Neko sources syntax is easy to read, though can sometimes be difficult to generate. Also, it does not permit embedding file and line number information. For example, if you generate from a file in your language MyFile.mylang to myfile.neko you would like to get error traces in terms of position in the original MyFile.mylang file.

For these reasons, an extension of the Neko syntax is allowed which is called NXML. This is not a different format in the sense that you easily mix NXML and Neko sources together. You can put some NXML expressions in Neko sources and some Neko sources into an NXML document. NXML is based on XML and is representing a Neko Abstract Syntax Tree (AST).

NXML Nodes

NXML is not a different Neko syntax, but a syntax extension. This means that you can put some NXML expressions inside of a Neko program and some Neko program inside of NXML as well.

In order to use the NXML syntax, you need to start with <nxml> and finish with </nxml>. All NXML nodes inside are Neko expressions. An NXML block is like a Neko block. For example, <nxml></nxml> is the equivalent of the empty Neko block { }.

Other nodes are the following :

  • <i v="3"/> the literal integer 3
  • <f v="1.5"/> the literal float 1.5
  • <s v="a string"/> the literal string a string
  • <v v="id"/> the identifier id (includes special identifiers such as null, true, false and this)
  • <b>e1 e2 e3...</b> a block having several subexpressions
  • <p>e</p> parentheses around a subexpression
  • <g v="field">e</g> field access of a subexpression (e).field
  • <c>e0 e1 e2 e3...</c> call of e0(e1,e2,e3...)
  • <a>e1 e2</a> array access e1[e2]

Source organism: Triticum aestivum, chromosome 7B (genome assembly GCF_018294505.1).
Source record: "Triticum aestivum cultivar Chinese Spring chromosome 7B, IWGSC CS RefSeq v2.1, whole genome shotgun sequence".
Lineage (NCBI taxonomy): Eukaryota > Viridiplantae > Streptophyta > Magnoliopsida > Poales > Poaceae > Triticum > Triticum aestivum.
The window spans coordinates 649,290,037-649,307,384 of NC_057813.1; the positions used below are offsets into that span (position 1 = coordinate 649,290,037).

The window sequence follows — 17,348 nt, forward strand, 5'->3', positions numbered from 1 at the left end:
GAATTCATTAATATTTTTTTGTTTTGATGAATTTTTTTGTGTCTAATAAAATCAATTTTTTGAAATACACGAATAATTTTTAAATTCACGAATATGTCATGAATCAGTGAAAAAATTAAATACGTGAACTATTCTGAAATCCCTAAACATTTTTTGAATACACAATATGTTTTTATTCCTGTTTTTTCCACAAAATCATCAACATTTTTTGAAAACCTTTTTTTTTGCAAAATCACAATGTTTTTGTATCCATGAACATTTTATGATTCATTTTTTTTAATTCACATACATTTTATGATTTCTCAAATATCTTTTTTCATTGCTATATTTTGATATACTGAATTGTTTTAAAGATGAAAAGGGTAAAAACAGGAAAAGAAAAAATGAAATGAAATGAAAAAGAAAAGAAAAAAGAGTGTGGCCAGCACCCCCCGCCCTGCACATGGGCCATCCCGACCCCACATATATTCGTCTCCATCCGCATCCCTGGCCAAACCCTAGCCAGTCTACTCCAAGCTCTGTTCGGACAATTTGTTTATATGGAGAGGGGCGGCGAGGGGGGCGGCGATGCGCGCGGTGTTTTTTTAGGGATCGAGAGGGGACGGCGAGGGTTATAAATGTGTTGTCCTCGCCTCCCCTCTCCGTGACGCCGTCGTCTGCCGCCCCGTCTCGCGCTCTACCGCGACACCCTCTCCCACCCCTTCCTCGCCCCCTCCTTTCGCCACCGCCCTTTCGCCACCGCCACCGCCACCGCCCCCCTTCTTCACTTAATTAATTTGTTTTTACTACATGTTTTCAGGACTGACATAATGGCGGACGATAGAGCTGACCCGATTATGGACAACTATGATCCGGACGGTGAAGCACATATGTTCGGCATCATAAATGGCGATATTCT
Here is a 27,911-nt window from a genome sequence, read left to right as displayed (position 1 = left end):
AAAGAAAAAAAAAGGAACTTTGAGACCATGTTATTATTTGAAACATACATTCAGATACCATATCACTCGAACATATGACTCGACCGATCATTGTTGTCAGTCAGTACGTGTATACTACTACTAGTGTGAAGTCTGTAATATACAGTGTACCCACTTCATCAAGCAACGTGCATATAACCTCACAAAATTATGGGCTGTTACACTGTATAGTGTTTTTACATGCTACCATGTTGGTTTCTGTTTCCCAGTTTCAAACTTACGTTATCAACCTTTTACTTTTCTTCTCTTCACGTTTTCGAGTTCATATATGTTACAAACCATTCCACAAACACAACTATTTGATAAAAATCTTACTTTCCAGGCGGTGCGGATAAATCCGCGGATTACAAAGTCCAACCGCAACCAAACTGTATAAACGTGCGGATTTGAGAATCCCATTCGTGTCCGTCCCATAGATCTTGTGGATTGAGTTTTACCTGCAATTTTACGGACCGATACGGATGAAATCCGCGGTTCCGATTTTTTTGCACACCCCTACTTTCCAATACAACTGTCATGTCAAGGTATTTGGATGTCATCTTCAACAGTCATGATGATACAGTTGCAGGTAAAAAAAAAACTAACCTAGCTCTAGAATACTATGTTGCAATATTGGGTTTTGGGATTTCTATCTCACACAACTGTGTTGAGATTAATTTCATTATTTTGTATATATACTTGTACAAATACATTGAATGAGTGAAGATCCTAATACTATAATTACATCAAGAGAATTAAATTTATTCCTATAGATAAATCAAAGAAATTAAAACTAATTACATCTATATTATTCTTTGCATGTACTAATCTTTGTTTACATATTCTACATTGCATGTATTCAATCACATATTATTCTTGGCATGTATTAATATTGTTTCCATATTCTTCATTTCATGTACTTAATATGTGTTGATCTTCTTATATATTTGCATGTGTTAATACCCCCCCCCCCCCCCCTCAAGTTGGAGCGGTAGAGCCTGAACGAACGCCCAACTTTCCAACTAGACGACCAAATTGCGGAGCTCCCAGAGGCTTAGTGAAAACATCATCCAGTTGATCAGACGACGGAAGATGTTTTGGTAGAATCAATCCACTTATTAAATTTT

• <var><v v="x">e</v><v v="y"/></var> local variable declaration, equivalent to var x = e, y
  • <while>e1 e2</while> while loop : while e1 e2
  • <do>e1 e2</do> do...while loop : do e1 while e2
  • <if>e0 e1</if> equivalent to if e0 e1
  • <if>e0 e1 e2</if> equivalent to if e0 e1 else e2
  • <o v="*">e1 e2</o> a binary operation such as e1 * e2
  • <try v="exc">e1 e2</try> a try..catch block try e1 catch exc e2
  • <function v="x:y:z">e</function> a function declaration such as function(x,y,z) e
  • <return/> the return statement without an expression
  • <return>e</return> return with an expression value
  • <break/> the break statement without an expression
  • <break>e</break> break with an expression value
  • <continue/> the continue statement
  • <next>e1 e2</next> a way to tie two expressions together (such as e1;e2)
  • <label v="here"/> the goto label here:
  • <switch>e0 <case>e1 e2</case> <case>e1 e2</case> <default>edef</default></switch> a switch with several cases and an optional default
  • <object><v v="f0"><i v="42"/></v><v v="f1"><s v="foo"/></v></object> an object literal, equivalent to the neko code { f0 => 42, f1 => "foo" }
  • <neko>....</neko> neko source can be embedded into a %%<!CDATA[[...]]%%> section

For example, if we want to represent the fibonacci function in NXML :

fib = function(n) {
    if( n <= 1 ) 1 else fib(n-1)+fib(n-2)
<o v="=">
    <v v="fib"/>
    <function v="n">
             <o v="<="><v v="n"/><i v="1"/></o>
             <i v="1"/>
             <o v="+">
                 <c><v v="fib"/><o v="-"><v v="n"/><i v="1"/></o></c>
                 <c><v v="fib"/><o v="-"><v v="n"/><i v="2"/></o></c>

File Position

The additional attribute p can be placed on every NXML node in order to specify the original file and line the expression is generated from. For example <i v="33" p="myfile.l:478"/> is the integer 33 referenced in myfile.l at line 478.

When encountered, such position is stored and remains valid for all NXML nodes. For example, <nxml><i v="33" p="myfile.l:478"/><i v="34"/></nxml> is listing two integers from myfile.l, both at line 478.

If you don't specify the filename in the p attribute, it's considered to be a number of lines skipped since the last p information. For example, <nxml><i v="33" p="myfile.l:478"/><i v="34" p="2"/></nxml> is listing two integers from myfile.l, the first 33 at line 478 and the second 34 at line 480 (478 + 2).

NXML to Neko

There is a NXML-to-Neko generator which is available using the nekoc compiler. Simply run nekoc myfile.neko containing Neko/NXML syntax and it will create a myfile2.neko that will only contain Neko source code.

There is not a Neko-to-NXML generator right now, although it should be possible to write one very easily.

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